Boys who fight at home and school: Family conditions influencing cross-setting consistency

Rolf Loeber, Thomas J. Dishion

Research output: Contribution to journalArticlepeer-review

136 Scopus citations


Compared boys reported to fight at home or at school, and those reported to fight in both settings in terms of their behavior and family backgrounds to test the hypothesis that Ss identified as fighters in both home and school settings would show higher rates of coercive and disobedient behavior in the home than Ss identified as nonfighters or fighters in a single setting. Ss were 74 4th-grade, 78 7th-grade, and 58 10th-grade males, and 17.6% of Ss were classified as fighters in the home by their mothers. Results support the hypothesis: Ss reported to fight by both mothers and teachers scored substantially higher than other Ss on measures of antisocial behavior. Their parents showed poorer monitoring and disciplining practices than parents of the other Ss, and their families were also characterized by more marital conflict, poor problem-solving skills, and parental rejection. Ss who fought only at home had mothers who were less coercive than Ss who fought only at school, as detected by home observations. Findings are discussed in terms of the prevention and treatment of physical violence by boys. (PsycINFO Database Record (c) 2006 APA, all rights reserved).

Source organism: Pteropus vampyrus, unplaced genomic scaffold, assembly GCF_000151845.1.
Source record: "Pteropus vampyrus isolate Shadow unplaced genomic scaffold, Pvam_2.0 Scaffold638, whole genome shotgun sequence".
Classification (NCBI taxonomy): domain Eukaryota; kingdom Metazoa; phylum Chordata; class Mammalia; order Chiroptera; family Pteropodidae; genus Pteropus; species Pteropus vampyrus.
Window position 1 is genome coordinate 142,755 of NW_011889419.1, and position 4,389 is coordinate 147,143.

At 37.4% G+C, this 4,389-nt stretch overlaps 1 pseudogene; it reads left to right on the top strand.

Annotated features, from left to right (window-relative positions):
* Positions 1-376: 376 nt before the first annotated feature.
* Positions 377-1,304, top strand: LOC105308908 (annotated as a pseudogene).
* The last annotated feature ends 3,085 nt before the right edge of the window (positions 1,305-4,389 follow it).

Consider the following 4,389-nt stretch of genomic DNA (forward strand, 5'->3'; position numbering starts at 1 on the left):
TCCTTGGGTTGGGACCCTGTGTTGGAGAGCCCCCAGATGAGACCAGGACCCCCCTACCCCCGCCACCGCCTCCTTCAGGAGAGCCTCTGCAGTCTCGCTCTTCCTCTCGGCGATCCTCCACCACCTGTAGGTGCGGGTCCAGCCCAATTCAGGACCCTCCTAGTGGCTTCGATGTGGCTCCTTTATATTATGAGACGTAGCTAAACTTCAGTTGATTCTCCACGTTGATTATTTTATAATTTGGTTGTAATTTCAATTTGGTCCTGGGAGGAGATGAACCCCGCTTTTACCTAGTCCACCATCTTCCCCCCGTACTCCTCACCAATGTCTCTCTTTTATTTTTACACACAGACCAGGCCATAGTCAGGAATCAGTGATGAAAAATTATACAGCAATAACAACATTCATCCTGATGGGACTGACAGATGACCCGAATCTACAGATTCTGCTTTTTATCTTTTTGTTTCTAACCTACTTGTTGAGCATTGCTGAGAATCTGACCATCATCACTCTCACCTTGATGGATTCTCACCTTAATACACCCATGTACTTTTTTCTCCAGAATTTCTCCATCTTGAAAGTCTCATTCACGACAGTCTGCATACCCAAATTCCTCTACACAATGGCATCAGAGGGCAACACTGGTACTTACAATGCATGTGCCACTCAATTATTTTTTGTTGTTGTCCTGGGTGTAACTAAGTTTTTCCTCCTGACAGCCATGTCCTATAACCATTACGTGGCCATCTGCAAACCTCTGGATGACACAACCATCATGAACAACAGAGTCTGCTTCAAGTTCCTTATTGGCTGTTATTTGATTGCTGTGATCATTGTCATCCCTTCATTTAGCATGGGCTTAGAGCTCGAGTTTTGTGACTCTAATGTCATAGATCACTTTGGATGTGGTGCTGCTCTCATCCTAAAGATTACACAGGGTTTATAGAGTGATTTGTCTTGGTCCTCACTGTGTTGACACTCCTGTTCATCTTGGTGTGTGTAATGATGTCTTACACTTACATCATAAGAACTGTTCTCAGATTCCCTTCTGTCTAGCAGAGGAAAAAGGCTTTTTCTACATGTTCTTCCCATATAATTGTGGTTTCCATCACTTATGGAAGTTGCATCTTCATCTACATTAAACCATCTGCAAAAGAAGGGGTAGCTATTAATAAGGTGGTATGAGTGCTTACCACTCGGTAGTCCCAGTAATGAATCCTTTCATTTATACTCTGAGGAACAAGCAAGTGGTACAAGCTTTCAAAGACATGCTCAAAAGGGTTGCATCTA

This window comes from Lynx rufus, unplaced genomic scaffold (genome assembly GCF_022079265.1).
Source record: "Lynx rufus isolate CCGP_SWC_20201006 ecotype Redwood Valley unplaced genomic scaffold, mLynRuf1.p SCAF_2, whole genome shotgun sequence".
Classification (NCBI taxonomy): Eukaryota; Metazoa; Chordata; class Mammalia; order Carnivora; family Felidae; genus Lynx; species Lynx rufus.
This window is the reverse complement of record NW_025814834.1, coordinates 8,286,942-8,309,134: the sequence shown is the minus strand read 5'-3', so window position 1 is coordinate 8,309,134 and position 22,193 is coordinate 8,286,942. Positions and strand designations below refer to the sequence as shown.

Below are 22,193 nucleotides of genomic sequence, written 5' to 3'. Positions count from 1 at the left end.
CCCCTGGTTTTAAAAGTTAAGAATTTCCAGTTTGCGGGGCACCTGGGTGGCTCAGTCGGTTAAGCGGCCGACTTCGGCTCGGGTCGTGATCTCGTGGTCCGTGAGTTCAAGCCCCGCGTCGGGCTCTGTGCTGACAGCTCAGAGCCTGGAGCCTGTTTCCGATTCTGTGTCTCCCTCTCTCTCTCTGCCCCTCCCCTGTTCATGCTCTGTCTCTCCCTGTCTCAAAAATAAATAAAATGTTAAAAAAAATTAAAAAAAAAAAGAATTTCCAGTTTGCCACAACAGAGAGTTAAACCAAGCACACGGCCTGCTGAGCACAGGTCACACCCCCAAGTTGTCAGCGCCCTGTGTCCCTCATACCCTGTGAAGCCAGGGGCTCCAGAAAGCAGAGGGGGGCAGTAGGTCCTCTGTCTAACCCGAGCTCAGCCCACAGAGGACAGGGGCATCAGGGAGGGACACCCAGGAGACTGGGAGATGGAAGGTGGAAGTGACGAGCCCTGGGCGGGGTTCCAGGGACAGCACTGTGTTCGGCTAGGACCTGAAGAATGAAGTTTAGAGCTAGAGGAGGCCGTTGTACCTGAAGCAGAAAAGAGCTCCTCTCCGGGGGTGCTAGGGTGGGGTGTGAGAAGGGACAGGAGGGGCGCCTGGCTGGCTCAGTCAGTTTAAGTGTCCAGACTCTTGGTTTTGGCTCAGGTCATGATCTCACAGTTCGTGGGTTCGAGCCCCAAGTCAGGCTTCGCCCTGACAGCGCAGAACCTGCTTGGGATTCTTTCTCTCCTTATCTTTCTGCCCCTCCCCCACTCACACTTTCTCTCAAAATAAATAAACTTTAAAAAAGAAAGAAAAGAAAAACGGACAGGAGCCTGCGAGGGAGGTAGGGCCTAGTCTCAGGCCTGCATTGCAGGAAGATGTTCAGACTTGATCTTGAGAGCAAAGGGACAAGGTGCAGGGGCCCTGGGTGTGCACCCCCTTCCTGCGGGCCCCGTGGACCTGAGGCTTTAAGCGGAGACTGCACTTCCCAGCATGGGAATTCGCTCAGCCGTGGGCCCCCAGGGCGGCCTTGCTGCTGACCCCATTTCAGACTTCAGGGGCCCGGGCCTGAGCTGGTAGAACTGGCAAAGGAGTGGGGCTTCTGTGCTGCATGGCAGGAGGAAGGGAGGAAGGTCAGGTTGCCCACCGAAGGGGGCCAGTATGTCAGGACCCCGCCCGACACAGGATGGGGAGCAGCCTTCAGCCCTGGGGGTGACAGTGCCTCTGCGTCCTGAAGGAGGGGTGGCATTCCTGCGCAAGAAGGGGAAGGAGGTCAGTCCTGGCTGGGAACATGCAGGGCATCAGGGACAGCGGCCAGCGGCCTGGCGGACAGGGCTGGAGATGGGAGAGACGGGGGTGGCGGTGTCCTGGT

Original languageEnglish (US)
Pages (from-to)759-768
Number of pages10
JournalJournal of consulting and clinical psychology
Issue number5
StatePublished - Oct 1984


  • 10th grade males who fight at home &/or school, treatment &
  • 7th &
  • family behavior &
  • home discipline &
  • marital relations of parents &
  • parental rejection, 4th &
  • prevention implications

ASJC Scopus subject areas

  • Clinical Psychology
  • Psychiatry and Mental health


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